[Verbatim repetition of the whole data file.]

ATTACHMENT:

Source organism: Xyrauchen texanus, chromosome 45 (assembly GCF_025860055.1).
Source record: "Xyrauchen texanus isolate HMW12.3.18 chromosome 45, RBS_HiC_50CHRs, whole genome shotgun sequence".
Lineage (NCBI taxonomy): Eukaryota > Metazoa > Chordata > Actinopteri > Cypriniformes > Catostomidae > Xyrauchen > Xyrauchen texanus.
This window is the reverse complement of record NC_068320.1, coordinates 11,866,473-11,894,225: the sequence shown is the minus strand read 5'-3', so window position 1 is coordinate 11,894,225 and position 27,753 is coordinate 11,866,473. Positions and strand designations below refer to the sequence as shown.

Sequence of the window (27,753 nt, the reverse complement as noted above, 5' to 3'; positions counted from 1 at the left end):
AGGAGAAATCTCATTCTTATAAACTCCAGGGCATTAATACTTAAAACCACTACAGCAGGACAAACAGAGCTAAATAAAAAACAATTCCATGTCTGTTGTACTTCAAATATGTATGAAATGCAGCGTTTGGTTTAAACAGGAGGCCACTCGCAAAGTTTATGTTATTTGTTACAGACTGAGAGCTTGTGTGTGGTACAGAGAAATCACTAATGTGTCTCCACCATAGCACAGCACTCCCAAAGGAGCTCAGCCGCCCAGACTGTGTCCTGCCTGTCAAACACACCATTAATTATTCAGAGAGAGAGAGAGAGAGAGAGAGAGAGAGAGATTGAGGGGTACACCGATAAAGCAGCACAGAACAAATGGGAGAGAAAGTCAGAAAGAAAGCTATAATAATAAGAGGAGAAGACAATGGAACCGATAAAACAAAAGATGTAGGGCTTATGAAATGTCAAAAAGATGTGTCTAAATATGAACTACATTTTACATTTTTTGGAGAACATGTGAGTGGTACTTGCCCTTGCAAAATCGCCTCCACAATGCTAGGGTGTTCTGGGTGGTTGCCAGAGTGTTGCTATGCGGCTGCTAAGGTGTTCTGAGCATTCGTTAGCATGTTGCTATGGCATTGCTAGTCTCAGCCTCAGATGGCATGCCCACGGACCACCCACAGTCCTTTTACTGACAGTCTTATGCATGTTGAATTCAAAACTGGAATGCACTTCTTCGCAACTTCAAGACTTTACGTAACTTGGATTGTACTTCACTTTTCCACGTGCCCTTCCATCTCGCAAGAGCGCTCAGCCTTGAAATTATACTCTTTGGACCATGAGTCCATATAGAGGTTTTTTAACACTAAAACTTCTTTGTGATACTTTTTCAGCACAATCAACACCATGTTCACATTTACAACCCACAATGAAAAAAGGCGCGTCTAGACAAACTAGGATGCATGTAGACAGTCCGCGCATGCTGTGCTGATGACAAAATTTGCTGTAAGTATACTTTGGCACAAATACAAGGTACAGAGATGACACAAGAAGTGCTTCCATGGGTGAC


Source organism: Xyrauchen texanus, chromosome 45 (assembly GCF_025860055.1).
Source record: "Xyrauchen texanus isolate HMW12.3.18 chromosome 45, RBS_HiC_50CHRs, whole genome shotgun sequence".
Lineage (NCBI taxonomy): Eukaryota > Metazoa > Chordata > Actinopteri > Cypriniformes > Catostomidae > Xyrauchen > Xyrauchen texanus.
This window is the reverse complement of record NC_068320.1, coordinates 11,866,473-11,894,225: the sequence shown is the minus strand read 5'-3', so window position 1 is coordinate 11,894,225 and position 27,753 is coordinate 11,866,473. Positions and strand designations below refer to the sequence as shown.

Sequence of the window (27,753 nt, the reverse complement as noted above, 5' to 3'; positions counted from 1 at the left end):
AGGAGAAATCTCATTCTTATAAACTCCAGGGCATTAATACTTAAAACCACTACAGCAGGACAAACAGAGCTAAATAAAAAACAATTCCATGTCTGTTGTACTTCAAATATGTATGAAATGCAGCGTTTGGTTTAAACAGGAGGCCACTCGCAAAGTTTATGTTATTTGTTACAGACTGAGAGCTTGTGTGTGGTACAGAGAAATCACTAATGTGTCTCCACCATAGCACAGCACTCCCAAAGGAGCTCAGCCGCCCAGACTGTGTCCTGCCTGTCAAACACACCATTAATTATTCAGAGAGAGAGAGAGAGAGAGAGAGAGAGAGAGATTGAGGGGTACACCGATAAAGCAGCACAGAACAAATGGGAGAGAAAGTCAGAAAGAAAGCTATAATAATAAGAGGAGAAGACAATGGAACCGATAAAACAAAAGATGTAGGGCTTATGAAATGTCAAAAAGATGTGTCTAAATATGAACTACATTTTACATTTTTTGGAGAACATGTGAGTGGTACTTGCCCTTGCAAAATCGCCTCCACAATGCTAGGGTGTTCTGGGTGGTTGCCAGAGTGTTGCTATGCGGCTGCTAAGGTGTTCTGAGCATTCGTTAGCATGTTGCTATGGCATTGCTAGTCTCAGCCTCAGATGGCATGCCCACGGACCACCCACAGTCCTTTTACTGACAGTCTTATGCATGTTGAATTCAAAACTGGAATGCACTTCTTCGCAACTTCAAGACTTTACGTAACTTGGATTGTACTTCACTTTTCCACGTGCCCTTCCATCTCGCAAGAGCGCTCAGCCTTGAAATTATACTCTTTGGACCATGAGTCCATATAGAGGTTTTTTAACACTAAAACTTCTTTGTGATACTTTTTCAGCACAATCAACACCATGTTCACATTTACAACCCACAATGAAAAAAGGCGCGTCTAGACAAACTAGGATGCATGTAGACAGTCCGCGCATGCTGTGCTGATGACAAAATTTGCTGTAAGTATACTTTGGCACAAATACAAGGTACAGAGATGACACAAGAAGTGCTTCCATGGGTGAC